Beginning of a Legend
— Forrest's First Raid —
For two weeks in July 1862, Col. Nathan Bedford Forrest led 1,400 cavalrymen through Middle Tennessee to raid, scout and disrupt the Union Army of the Cumberland's operation there. Leaving McMinnville on July 13, Forrest fought actions at Murfreesboro, on the outskirts of Nashville, at Manchester, and elsewhere. He also destroyed railroad tracks and cut telegraph lines. Forrest's raid, his first independent command, was also the first large-scale raid within the Federal lines in the western theater. It earned him a promotion to brigadier general.
Few Union soldiers stationed in Murfreesboro were stirring in the early hours of Sunday morning, July 13, 1862, when Confederate Col. Nathan Bedford Forrest's cavalry thundered down East Main Street. The substantial Federal garrison here under Gen. Thomas T. Crittenden guarded the vital Nashville and Chattanooga Railroad line, but the troops had been separated into three groups. An infantry regiment, a cavalry detachment, and an artillery battery were camped on Stones River more than a mile northwest of the town square.
Another regiment bivouacked at Maney's Spring (Oaklands mansion), and an infantry company guarded the courthouse.
After capturing the sentinels on the outskirts of town without firing a shot, Forrest formed his men into three columns and attacked each separate Federal detachment simultaneously. The action on the square was heavy, and Union sharpshooters killed more than twenty Confederates from protected positions in the courthouse and surrounding buildings. The Federal defenders held fast until the Confederates set fire to the first floor of the courthouse and threatened to burn them out.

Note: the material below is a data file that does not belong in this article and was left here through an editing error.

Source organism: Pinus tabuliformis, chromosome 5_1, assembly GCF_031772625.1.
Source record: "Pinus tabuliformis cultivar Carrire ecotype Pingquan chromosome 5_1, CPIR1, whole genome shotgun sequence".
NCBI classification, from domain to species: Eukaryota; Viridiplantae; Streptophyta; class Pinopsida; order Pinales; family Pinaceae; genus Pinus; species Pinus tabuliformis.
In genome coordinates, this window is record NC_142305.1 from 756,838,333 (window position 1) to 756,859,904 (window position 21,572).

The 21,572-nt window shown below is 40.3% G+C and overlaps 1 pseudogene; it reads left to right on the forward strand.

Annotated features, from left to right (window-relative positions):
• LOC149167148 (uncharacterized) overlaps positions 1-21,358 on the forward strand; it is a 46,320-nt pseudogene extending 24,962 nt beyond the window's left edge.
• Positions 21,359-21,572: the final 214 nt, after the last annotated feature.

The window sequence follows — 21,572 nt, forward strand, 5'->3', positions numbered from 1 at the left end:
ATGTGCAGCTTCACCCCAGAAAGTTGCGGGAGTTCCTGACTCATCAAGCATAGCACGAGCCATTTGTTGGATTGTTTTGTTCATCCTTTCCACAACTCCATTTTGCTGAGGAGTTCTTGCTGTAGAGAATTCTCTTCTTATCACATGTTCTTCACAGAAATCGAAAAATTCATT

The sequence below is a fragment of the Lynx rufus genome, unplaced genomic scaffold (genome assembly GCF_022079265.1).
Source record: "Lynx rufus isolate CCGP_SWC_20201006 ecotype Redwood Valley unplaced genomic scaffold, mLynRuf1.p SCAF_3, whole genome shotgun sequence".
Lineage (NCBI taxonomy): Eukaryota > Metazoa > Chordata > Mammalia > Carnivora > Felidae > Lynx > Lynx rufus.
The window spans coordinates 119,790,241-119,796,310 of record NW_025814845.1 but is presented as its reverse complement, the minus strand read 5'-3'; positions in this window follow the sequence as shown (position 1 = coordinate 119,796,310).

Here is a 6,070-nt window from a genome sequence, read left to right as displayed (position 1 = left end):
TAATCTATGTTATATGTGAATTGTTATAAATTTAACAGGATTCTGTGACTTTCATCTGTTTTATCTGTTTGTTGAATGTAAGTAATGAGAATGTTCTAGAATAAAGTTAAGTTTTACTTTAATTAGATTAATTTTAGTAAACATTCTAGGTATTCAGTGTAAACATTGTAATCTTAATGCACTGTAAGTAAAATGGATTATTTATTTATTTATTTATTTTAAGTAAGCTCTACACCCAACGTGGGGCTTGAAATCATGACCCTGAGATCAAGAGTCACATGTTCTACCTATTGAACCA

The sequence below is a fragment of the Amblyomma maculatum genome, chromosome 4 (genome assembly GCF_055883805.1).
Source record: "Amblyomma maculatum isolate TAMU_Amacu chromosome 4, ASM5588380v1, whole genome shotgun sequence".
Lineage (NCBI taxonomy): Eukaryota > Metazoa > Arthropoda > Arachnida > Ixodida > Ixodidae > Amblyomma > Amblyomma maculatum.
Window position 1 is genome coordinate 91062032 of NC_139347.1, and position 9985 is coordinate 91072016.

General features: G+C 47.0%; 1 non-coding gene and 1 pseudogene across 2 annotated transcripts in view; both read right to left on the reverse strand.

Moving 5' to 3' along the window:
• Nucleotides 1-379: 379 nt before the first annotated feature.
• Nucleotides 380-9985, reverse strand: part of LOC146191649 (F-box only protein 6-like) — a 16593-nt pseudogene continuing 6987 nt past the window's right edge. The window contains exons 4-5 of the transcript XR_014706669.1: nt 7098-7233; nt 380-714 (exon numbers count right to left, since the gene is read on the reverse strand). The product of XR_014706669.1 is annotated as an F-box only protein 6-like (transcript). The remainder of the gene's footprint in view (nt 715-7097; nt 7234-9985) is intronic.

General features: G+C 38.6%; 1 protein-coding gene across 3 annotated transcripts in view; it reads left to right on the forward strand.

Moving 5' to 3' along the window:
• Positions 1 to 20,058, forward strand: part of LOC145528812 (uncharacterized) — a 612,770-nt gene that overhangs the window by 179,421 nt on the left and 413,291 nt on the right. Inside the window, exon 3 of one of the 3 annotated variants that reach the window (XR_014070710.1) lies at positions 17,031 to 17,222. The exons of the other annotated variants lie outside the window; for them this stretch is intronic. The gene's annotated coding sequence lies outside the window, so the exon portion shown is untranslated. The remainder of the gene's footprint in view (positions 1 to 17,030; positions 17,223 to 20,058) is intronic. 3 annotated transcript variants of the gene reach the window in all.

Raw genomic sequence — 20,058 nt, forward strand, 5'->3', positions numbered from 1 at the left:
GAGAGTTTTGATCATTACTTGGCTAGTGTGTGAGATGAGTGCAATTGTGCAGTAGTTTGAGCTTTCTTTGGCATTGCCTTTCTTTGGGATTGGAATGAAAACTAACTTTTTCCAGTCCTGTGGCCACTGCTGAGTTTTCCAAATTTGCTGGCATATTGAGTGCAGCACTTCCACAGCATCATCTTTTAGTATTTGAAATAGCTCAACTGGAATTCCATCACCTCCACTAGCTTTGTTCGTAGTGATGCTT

The combination of surprise, strategy, and guile proved to be effective. Each of the three Federal detachments surrendered in turn. Forrest's cavalry took more than a thousand prisoners, including Crittenden, four artillery pieces, and a large quantity of military stores. They also freed a number of local citizens being held hostage in retaliation for the killing of some foraging Union soldiers.
Gen. Nathan Bedford Forrest Courtesy Library of Congress
Gen. Thomas T. Crittenden Courtesy Library of Congress
Rutherford County Courthouse Courtesy Tennessee State Library and Archives